Some 150 people marched along Yakima Valley Highway from Grandview to meet up with another 75 walking in from Sunnyside High School to converge at Sunnyview Park and join another 100 already there for the Peace and Unity Rally Oct. 25.
On october 25th (2008) there was a march for peace and i was there. It had great enertainment like Animus(an alternatvie rock band who isn't famous yet, and this one guy i grew up with is the drummer)Anyway, if you ask me, i'll say that i loved it. it was fun, the enertianment was awesome, the food was great, and, there were over 300 people there! And, there were over 100 marchers from grandview and 75 from sunnyside and more already there! i was surprized when all those people shoed up.The remainder of the afternoon was filled by talks by people who had experienced gang violence, interspersed by rap musical groups like Animus with Gospel rap music, Phat Cat, Young Ridaz and Zack Poteet.Several politicians were also in attendance during the day to talk with local residents about bringing safety to the communities. Maria Reyes was the second speaker at the Peace and Unity Rally at Sunnyview Park Oct. 25, an effort to bring a quick end to gang violence affecting Lower Valley communities."Our family was a victim of gun violence," Maria Reyes said. "The person who altered our family was a gang member whose violent acts against my sons did affect not only my family, but many others in the community."This is my story," Maria said. "March 17, 2007, was the worst night of my life. It all started around 2:30 a.m. with a knock on my door. My son and I were told that my other son had been shot multiple times while trying to leave his place of work at the General Store in Toppenish."When my husband and I arrived at the hospital, after waiting a little while for the doctor, he came out and told us that our son didn't make it. This has changed mine and my family's lives forever."His death has caused us the worst pain and grief," she said. "To this day, I still hope for my son to walk through the door, to hear his laugh. No parent should lose a child before their time, especially in such a tragic way.
"He was so full of life," she said. "He loved his family and loved every minute he spent with us. He was such a good son. Every parent would love to have a son like him. He was always so thoughtful and full of respect. He loved his son. They were 'two peas in a pod.' Now my grandson has to grow up without his father.
"I am going to grieve and miss my son every day for the rest of my life," she said. "These murderers and criminals have no idea what kind of pain and heartache they have caused my family.
"As victims, we are sentenced to a lifetime of pain and grief. So these criminals and murderers should also be sentenced for life. Someone has to take these crimes seriously because everyone could become a victim to a senseless murder."
Maria then recited a poem to the audience at the rally:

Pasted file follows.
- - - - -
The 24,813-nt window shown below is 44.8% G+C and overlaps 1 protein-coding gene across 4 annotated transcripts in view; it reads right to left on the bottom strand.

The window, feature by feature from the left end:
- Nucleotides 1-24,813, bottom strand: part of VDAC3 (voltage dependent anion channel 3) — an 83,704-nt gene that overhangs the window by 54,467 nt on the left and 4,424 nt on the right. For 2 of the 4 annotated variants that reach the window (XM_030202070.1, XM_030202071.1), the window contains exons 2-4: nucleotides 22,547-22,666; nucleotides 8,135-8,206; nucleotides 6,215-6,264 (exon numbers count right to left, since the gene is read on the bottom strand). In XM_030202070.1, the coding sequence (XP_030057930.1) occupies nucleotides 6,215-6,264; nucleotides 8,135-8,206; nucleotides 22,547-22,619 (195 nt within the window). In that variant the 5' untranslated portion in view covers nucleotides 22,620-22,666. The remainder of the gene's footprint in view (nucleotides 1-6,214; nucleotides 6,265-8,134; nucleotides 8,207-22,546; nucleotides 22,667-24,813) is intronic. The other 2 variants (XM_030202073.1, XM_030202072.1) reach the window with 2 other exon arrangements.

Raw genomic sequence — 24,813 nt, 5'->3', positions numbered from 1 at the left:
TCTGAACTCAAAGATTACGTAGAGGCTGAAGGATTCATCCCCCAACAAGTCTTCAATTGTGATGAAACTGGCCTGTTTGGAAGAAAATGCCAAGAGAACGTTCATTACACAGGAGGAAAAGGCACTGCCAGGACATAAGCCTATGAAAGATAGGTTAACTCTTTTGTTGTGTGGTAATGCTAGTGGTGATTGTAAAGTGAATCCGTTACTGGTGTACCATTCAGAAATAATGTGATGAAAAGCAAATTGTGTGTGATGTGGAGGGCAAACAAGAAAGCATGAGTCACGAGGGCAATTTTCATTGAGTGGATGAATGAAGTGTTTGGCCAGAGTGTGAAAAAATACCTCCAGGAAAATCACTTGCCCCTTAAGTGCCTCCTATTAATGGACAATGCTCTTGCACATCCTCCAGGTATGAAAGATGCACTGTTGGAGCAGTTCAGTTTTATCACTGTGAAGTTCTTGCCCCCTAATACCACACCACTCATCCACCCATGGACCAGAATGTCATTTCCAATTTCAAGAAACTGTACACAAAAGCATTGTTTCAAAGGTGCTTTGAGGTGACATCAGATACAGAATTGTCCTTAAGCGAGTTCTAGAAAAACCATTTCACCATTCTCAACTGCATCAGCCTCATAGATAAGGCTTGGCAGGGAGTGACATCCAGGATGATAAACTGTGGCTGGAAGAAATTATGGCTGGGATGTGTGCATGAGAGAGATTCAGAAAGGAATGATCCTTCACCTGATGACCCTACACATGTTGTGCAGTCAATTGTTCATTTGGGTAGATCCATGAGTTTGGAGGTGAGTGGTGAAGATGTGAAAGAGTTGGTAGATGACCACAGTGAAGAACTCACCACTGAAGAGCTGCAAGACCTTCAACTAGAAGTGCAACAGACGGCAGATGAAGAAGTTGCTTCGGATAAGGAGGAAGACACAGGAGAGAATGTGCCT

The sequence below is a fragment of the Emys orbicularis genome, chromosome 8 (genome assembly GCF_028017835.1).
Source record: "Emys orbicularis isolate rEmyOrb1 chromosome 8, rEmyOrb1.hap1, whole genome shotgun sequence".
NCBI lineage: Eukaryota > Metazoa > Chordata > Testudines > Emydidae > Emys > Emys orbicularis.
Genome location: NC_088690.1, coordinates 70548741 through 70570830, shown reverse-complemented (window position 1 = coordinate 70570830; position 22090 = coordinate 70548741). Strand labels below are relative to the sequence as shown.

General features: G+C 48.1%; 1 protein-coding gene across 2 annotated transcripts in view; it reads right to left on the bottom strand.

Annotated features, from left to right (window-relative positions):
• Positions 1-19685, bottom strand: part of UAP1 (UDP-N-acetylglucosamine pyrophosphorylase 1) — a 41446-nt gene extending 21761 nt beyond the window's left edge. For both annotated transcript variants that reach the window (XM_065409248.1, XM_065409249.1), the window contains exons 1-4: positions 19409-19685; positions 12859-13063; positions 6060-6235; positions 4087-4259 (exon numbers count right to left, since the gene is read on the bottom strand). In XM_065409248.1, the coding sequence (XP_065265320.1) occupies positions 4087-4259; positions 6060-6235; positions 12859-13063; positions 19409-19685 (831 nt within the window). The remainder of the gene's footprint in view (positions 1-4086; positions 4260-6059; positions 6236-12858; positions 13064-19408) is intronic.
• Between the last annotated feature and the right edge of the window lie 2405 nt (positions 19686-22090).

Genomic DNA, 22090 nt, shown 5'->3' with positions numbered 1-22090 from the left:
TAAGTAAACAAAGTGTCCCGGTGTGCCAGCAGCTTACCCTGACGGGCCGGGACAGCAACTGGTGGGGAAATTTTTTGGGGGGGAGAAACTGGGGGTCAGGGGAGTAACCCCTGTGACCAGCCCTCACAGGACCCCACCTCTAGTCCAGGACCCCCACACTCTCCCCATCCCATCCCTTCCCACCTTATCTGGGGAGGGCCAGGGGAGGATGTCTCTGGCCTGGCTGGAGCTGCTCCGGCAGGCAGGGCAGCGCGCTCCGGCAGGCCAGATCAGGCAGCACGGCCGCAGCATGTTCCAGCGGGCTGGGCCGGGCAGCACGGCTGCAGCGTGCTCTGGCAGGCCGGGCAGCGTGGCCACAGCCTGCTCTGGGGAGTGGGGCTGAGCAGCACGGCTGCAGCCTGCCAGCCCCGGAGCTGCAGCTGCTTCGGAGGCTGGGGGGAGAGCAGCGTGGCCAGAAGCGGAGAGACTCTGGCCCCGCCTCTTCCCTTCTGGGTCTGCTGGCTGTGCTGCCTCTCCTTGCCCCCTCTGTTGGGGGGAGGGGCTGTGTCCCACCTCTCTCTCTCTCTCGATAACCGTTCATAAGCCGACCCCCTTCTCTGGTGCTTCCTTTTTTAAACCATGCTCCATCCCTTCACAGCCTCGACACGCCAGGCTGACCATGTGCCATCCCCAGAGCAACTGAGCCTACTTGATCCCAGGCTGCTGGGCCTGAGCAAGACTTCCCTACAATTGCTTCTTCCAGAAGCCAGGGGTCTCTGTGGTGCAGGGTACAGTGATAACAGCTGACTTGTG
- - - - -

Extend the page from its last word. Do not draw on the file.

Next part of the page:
You never said "I'm leaving."
You never said "Good-bye."
You were gone before I knew it.
And only God knew why.
A million times I needed you.
A million times I cried.
Susan Underwood was the first speaker at the Peace and Unity Rally Oct. 25. She told the 300 or so in attendance about the murder of her husband, Kevin, and how that has affected her life ever since. "Two and a half years ago, my husband Kevin was murdered violently by a man who was high on drugs," Susan Underwood said. "After he was apprehended and he was in jail two days, he was able to come down off the drugs he was on and tried to commit suicide because he knew what he had done was extremely wrong. I can't tell you how much this has affected my life and my children's lives. The last two and a half years, I have been lost without him. "I guess I want the community to come together and stop the violence," Susan said. "It is almost on a nightly basis that I hear gunshots. We live in what I thought was a safe neighborhood. I am a full-time student, and so at night I like to go to my room to study and I like to crack the window open. Every single night, you will hear gunshots. Then you hear sirens. It has become a nightly thing. "I would like to read a poem that means a little to me and reminds me of Kevin," she said. "It is called, "If Tears Could Build A Stairway."
If tears could build a stairway
And memories were a lane
We would walk right up to heaven
And bring you back again.
No farewell words were spoken.
There was no time to say good-bye.
You were gone before we knew it.
And only God knows why.
Our hearts still ache in sadness
And secret tears still flow.
What it meant to lose you
No one will ever know.
But now we know you want us
To mourn for you no more,
To remember all the happy times
Life still has much in store.
Since you will never be forgotten
We pledge to you today
A hallowed place within our hearts
Where you will always stay.
"These gangs don't realize what they are doing," Susan said. "They have sentenced us to a life sentence of pain and sorrow without our loved ones because of their acts of violence. As a community, I think that we need to stand together and get this violence to stop."
"This was a fun experience for me." I say.
Maria Reyes told the crowd about the murder of her son by a gang member at the Peace and Unity Rally at Sunnyview Park Oct. 25.
Susan Underwood addresses the crowd and talked about the murder of her husband Kevin at the Peace and Unity Rally Oct. 25.
Maria Roza sings at the Oct. 25 Peace and Unity Rally at Sunnyview Park above photos of her two sons who were murdered in gang violence.
Crystal Mendoza and Norma Jean Rios, two crime victim's advocates from Granger, at the Oct. 25 Peace and Unity Rally.